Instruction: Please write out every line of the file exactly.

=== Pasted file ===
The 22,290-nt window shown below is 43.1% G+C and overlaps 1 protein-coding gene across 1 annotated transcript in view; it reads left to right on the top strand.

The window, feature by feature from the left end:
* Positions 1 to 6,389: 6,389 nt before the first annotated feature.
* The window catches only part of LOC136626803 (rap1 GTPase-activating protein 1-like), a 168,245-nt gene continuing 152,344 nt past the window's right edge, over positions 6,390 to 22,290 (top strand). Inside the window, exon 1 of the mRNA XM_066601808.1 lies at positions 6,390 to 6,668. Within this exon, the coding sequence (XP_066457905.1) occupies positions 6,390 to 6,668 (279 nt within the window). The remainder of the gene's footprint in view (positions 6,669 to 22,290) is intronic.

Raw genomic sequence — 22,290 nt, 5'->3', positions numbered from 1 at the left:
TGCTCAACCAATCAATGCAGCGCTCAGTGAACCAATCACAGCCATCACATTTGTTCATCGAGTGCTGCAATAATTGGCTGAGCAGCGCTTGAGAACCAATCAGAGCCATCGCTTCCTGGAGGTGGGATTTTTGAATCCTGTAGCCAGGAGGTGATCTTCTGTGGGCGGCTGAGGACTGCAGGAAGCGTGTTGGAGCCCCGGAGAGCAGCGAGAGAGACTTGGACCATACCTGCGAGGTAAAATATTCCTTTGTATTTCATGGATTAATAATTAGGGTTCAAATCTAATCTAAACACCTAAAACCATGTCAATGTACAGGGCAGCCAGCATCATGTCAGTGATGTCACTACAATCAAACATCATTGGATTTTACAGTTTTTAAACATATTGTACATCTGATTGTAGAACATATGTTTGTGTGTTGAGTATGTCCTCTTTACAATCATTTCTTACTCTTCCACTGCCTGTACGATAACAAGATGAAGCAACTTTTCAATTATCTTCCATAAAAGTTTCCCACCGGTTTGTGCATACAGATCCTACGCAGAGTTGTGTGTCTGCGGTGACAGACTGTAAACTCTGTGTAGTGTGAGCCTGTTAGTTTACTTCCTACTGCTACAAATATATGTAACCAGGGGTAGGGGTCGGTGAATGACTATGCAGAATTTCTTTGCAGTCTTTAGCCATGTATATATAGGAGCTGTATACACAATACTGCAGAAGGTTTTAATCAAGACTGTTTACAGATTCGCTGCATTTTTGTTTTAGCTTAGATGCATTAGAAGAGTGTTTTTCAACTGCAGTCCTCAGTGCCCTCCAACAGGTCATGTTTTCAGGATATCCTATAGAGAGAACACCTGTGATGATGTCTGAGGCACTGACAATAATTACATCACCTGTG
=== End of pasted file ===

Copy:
The 22,290-nt window shown below is 43.1% G+C and overlaps 1 protein-coding gene across 1 annotated transcript in view; it reads left to right on the top strand.

The window, feature by feature from the left end:
* Positions 1 to 6,389: 6,389 nt before the first annotated feature.
* The window catches only part of LOC136626803 (rap1 GTPase-activating protein 1-like), a 168,245-nt gene continuing 152,344 nt past the window's right edge, over positions 6,390 to 22,290 (top strand). Inside the window, exon 1 of the mRNA XM_066601808.1 lies at positions 6,390 to 6,668. Within this exon, the coding sequence (XP_066457905.1) occupies positions 6,390 to 6,668 (279 nt within the window). The remainder of the gene's footprint in view (positions 6,669 to 22,290) is intronic.

Raw genomic sequence — 22,290 nt, 5'->3', positions numbered from 1 at the left:
TGCTCAACCAATCAATGCAGCGCTCAGTGAACCAATCACAGCCATCACATTTGTTCATCGAGTGCTGCAATAATTGGCTGAGCAGCGCTTGAGAACCAATCAGAGCCATCGCTTCCTGGAGGTGGGATTTTTGAATCCTGTAGCCAGGAGGTGATCTTCTGTGGGCGGCTGAGGACTGCAGGAAGCGTGTTGGAGCCCCGGAGAGCAGCGAGAGAGACTTGGACCATACCTGCGAGGTAAAATATTCCTTTGTATTTCATGGATTAATAATTAGGGTTCAAATCTAATCTAAACACCTAAAACCATGTCAATGTACAGGGCAGCCAGCATCATGTCAGTGATGTCACTACAATCAAACATCATTGGATTTTACAGTTTTTAAACATATTGTACATCTGATTGTAGAACATATGTTTGTGTGTTGAGTATGTCCTCTTTACAATCATTTCTTACTCTTCCACTGCCTGTACGATAACAAGATGAAGCAACTTTTCAATTATCTTCCATAAAAGTTTCCCACCGGTTTGTGCATACAGATCCTACGCAGAGTTGTGTGTCTGCGGTGACAGACTGTAAACTCTGTGTAGTGTGAGCCTGTTAGTTTACTTCCTACTGCTACAAATATATGTAACCAGGGGTAGGGGTCGGTGAATGACTATGCAGAATTTCTTTGCAGTCTTTAGCCATGTATATATAGGAGCTGTATACACAATACTGCAGAAGGTTTTAATCAAGACTGTTTACAGATTCGCTGCATTTTTGTTTTAGCTTAGATGCATTAGAAGAGTGTTTTTCAACTGCAGTCCTCAGTGCCCTCCAACAGGTCATGTTTTCAGGATATCCTATAGAGAGAACACCTGTGATGATGTCTGAGGCACTGACAATAATTACATCACCTGTG